Consultants such as Rush are at best, actors, if not clearly “change agents” who work on behalf of an internationally-bred agenda that has been adopted by the American Planning Association and numerous other NGOs that are often found interfering in local government. This process and these groups have infiltrated every town and city in the USA. Sadly most of the voters are unaware their elected officials are inviting in these biased organizations to steer what should be local town policy.

The documentation stated that Block’s company, “Designed Learning”, has been called to Peterborough “support community-based projects to encourage more collaborative and process oriented solutions to new and sometimes longer standing issues that have resulted in impasses”. (In other words, we could not convince the voters of something, so now we are hiring actors to brainwash them.) Part of the process will be that in addition to meeting with the group, Mr. Rush “would also meet separately with Task Force Members and town staff”. Translation: “We hired professional brainwashing teams, “agents of change”, to help shove an agenda down your throats, because the voters said no and that was not acceptable to the powers that be. Then they will meet in private with each of you, for a final shake-down, so that you will garner no support from others who also disagree.”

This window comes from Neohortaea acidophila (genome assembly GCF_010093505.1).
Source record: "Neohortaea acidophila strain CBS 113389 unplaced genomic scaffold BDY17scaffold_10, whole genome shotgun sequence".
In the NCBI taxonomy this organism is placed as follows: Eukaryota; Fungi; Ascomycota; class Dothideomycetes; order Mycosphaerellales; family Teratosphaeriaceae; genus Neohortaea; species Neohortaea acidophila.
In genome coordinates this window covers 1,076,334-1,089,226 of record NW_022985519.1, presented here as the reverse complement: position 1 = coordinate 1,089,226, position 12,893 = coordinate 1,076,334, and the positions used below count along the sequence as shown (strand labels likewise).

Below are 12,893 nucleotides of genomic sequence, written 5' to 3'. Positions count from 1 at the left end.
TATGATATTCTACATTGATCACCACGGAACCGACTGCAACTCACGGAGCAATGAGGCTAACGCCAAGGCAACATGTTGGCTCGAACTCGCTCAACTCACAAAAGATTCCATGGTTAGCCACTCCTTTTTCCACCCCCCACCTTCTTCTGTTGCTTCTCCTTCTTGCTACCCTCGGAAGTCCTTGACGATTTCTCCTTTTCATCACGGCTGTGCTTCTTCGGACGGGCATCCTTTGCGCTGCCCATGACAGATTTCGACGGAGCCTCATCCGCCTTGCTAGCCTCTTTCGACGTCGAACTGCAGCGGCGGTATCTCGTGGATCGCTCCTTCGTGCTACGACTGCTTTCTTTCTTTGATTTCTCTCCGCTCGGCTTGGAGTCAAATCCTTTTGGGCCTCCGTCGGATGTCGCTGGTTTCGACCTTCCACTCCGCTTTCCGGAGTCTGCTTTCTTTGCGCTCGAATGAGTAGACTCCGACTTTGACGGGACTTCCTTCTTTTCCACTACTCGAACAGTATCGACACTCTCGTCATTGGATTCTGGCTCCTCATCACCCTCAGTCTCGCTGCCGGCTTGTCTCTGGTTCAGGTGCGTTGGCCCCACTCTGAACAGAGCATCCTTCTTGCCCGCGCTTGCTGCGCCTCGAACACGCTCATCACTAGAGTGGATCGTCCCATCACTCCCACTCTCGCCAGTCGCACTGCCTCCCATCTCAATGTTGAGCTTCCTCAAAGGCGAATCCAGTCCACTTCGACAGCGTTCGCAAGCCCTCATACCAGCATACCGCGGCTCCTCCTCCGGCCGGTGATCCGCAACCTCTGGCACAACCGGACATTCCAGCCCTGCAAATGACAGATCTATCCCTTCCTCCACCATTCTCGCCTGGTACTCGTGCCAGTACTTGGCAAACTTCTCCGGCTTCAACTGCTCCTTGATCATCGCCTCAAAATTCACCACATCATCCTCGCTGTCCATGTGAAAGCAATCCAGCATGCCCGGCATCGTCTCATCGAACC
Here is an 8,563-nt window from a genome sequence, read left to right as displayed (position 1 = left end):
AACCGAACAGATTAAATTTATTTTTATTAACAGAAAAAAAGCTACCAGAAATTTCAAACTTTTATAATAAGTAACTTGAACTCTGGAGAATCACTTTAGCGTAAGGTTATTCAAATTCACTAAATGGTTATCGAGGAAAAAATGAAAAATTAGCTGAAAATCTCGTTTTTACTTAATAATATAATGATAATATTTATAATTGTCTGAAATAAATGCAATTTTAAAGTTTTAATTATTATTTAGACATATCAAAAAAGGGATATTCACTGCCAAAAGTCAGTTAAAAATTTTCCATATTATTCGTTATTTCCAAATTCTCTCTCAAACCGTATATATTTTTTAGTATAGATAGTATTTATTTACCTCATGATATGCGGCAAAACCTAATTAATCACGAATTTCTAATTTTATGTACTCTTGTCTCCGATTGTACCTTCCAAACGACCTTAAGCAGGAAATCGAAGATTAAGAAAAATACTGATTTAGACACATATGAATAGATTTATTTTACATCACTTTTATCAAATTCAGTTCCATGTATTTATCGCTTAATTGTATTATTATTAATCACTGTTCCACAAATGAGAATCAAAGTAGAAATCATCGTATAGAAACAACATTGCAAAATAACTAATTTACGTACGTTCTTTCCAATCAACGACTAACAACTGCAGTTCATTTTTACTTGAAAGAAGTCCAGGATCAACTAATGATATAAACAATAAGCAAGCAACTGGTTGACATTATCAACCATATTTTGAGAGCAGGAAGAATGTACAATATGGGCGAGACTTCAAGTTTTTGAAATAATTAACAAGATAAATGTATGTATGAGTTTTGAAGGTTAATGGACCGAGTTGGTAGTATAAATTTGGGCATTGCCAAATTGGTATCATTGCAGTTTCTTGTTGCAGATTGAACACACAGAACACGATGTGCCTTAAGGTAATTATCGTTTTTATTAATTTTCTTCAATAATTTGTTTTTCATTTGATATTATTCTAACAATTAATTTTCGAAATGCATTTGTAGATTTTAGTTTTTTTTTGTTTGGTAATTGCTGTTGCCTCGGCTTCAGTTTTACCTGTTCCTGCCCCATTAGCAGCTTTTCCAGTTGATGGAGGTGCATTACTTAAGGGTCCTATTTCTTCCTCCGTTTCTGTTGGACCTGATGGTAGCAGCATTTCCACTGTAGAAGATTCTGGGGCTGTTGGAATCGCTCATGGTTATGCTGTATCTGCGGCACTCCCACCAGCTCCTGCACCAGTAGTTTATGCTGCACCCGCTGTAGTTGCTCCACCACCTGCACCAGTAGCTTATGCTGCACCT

The residents of Peterborough should be outraged.

Think about it — this is an international firm, coming to Peterborough to lead the residents into a different direction than the townspeople have already indicated they wish to go. They are unelected and unaccountable and it is likely that not one voter approved of their hiring.

The residents of Peterborough who voted for Amendment 15 may not be aware of the overarching goal of turning their town into a member of a “global network of cities”. But by their vote in May, valid or not, they have already wisely rejected something that is being pushed on our NH communities to make them more “livable” when it is really about forcing a grander agenda upon them. The people of Peterborough should immediately see through the purpose of hiring of these charlatan “facilitators” and should vociferously oppose the practice while seeking to de-authorized any money that was spent to hire them.

The residents of Peterborough would do well to read what happened to Bedford to get an idea of what they’re up against.

Addendum: It’s come to our attention that we have been the subject of much disinformation surrounding Bedford’s new zoning laws that actually LIMIT, not EXPAND, the number of apartments that can be built, and which were written with town guidance so that they would be legal and enforceable. Our situation is in NO way similar to what is happening in Peterborough where the town was responsible for putting items they knew were improperly written, on the ballot and to makes such a comparison is completely disingenuous.